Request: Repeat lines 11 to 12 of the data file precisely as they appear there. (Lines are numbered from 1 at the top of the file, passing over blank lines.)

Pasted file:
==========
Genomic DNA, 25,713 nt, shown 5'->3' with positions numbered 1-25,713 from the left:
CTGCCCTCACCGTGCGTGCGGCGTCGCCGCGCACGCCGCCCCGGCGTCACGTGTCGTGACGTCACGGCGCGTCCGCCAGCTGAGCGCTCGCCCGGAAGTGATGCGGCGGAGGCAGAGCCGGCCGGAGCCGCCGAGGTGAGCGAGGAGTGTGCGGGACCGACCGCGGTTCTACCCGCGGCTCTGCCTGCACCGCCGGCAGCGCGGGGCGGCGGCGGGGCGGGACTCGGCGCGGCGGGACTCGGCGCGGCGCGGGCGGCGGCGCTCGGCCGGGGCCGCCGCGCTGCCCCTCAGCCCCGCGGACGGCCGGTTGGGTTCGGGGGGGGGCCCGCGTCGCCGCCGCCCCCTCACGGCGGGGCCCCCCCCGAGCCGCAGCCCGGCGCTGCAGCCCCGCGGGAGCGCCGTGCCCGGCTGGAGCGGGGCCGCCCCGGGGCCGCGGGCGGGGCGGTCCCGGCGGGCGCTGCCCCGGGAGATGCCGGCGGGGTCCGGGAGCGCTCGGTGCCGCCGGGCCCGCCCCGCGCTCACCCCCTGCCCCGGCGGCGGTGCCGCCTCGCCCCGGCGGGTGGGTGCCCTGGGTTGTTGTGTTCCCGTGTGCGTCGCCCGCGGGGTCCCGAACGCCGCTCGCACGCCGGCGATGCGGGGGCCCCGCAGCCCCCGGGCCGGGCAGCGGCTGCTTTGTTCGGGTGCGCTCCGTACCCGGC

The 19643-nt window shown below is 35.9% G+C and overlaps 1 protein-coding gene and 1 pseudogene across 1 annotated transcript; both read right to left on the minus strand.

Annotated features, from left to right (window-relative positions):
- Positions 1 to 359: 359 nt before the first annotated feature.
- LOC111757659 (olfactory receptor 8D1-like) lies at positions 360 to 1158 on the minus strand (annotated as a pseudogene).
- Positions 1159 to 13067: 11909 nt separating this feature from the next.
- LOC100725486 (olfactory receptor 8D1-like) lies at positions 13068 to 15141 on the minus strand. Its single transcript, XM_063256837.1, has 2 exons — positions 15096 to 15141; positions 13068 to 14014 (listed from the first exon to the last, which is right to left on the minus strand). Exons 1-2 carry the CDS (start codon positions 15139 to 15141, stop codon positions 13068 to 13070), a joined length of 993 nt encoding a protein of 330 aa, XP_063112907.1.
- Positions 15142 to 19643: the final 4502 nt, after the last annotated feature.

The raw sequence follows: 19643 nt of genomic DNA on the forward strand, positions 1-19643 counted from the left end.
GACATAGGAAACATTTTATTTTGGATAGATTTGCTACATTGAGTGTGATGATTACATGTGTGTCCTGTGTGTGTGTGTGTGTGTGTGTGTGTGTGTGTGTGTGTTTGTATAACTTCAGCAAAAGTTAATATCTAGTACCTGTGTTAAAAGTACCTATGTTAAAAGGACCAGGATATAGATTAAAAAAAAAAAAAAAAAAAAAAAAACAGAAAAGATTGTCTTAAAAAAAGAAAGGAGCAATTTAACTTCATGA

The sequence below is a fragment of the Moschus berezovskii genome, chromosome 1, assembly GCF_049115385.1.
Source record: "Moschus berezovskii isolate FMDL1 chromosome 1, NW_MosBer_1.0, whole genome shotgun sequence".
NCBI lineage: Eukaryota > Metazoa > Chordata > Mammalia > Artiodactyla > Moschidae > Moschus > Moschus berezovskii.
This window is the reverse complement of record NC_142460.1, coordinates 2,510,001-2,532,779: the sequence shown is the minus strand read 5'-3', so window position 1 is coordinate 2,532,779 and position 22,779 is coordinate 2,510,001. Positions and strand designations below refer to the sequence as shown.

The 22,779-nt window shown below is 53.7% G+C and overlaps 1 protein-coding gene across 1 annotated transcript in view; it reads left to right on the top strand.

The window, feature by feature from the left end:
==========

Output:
GACATAGGAAACATTTTATTTTGGATAGATTTGCTACATTGAGTGTGATGATTACATGTGTGTCCTGTGTGTGTGTGTGTGTGTGTGTGTGTGTGTGTGTGTGTTTGTATAACTTCAGCAAAAGTTAATATCTAGTACCTGTGTTAAAAGTACCTATGTTAAAAGGACCAGGATATAGATTAAAAAAAAAAAAAAAAAAAAAAAAACAGAAAAGATTGTCTTAAAAAAAGAAAGGAGCAATTTAACTTCATGA

The sequence below is a fragment of the Moschus berezovskii genome, chromosome 1, assembly GCF_049115385.1.